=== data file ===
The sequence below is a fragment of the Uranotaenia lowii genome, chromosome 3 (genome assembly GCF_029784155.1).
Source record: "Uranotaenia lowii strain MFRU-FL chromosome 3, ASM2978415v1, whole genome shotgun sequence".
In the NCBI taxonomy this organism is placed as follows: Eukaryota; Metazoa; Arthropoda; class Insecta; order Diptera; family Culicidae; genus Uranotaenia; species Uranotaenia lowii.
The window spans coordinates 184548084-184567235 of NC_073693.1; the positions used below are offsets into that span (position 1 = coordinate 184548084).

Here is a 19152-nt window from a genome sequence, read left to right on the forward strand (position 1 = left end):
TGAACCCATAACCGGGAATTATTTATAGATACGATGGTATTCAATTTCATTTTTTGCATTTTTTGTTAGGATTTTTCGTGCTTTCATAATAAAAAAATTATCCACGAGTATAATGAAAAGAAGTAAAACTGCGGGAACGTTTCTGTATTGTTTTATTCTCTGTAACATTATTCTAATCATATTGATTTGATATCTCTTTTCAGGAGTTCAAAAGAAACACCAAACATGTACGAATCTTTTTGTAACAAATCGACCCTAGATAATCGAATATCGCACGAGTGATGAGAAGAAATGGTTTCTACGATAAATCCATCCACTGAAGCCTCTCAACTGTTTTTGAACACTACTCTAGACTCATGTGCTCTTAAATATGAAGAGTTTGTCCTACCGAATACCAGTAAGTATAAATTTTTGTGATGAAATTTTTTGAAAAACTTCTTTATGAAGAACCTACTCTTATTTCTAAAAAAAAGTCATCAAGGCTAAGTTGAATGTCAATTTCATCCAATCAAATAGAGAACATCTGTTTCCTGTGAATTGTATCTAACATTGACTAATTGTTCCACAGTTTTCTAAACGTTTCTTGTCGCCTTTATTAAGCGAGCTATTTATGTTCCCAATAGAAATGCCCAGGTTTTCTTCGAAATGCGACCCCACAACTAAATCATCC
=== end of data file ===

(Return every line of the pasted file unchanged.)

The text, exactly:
The sequence below is a fragment of the Uranotaenia lowii genome, chromosome 3 (genome assembly GCF_029784155.1).
Source record: "Uranotaenia lowii strain MFRU-FL chromosome 3, ASM2978415v1, whole genome shotgun sequence".
In the NCBI taxonomy this organism is placed as follows: Eukaryota; Metazoa; Arthropoda; class Insecta; order Diptera; family Culicidae; genus Uranotaenia; species Uranotaenia lowii.
The window spans coordinates 184548084-184567235 of NC_073693.1; the positions used below are offsets into that span (position 1 = coordinate 184548084).

Here is a 19152-nt window from a genome sequence, read left to right on the forward strand (position 1 = left end):
TGAACCCATAACCGGGAATTATTTATAGATACGATGGTATTCAATTTCATTTTTTGCATTTTTTGTTAGGATTTTTCGTGCTTTCATAATAAAAAAATTATCCACGAGTATAATGAAAAGAAGTAAAACTGCGGGAACGTTTCTGTATTGTTTTATTCTCTGTAACATTATTCTAATCATATTGATTTGATATCTCTTTTCAGGAGTTCAAAAGAAACACCAAACATGTACGAATCTTTTTGTAACAAATCGACCCTAGATAATCGAATATCGCACGAGTGATGAGAAGAAATGGTTTCTACGATAAATCCATCCACTGAAGCCTCTCAACTGTTTTTGAACACTACTCTAGACTCATGTGCTCTTAAATATGAAGAGTTTGTCCTACCGAATACCAGTAAGTATAAATTTTTGTGATGAAATTTTTTGAAAAACTTCTTTATGAAGAACCTACTCTTATTTCTAAAAAAAAGTCATCAAGGCTAAGTTGAATGTCAATTTCATCCAATCAAATAGAGAACATCTGTTTCCTGTGAATTGTATCTAACATTGACTAATTGTTCCACAGTTTTCTAAACGTTTCTTGTCGCCTTTATTAAGCGAGCTATTTATGTTCCCAATAGAAATGCCCAGGTTTTCTTCGAAATGCGACCCCACAACTAAATCATCC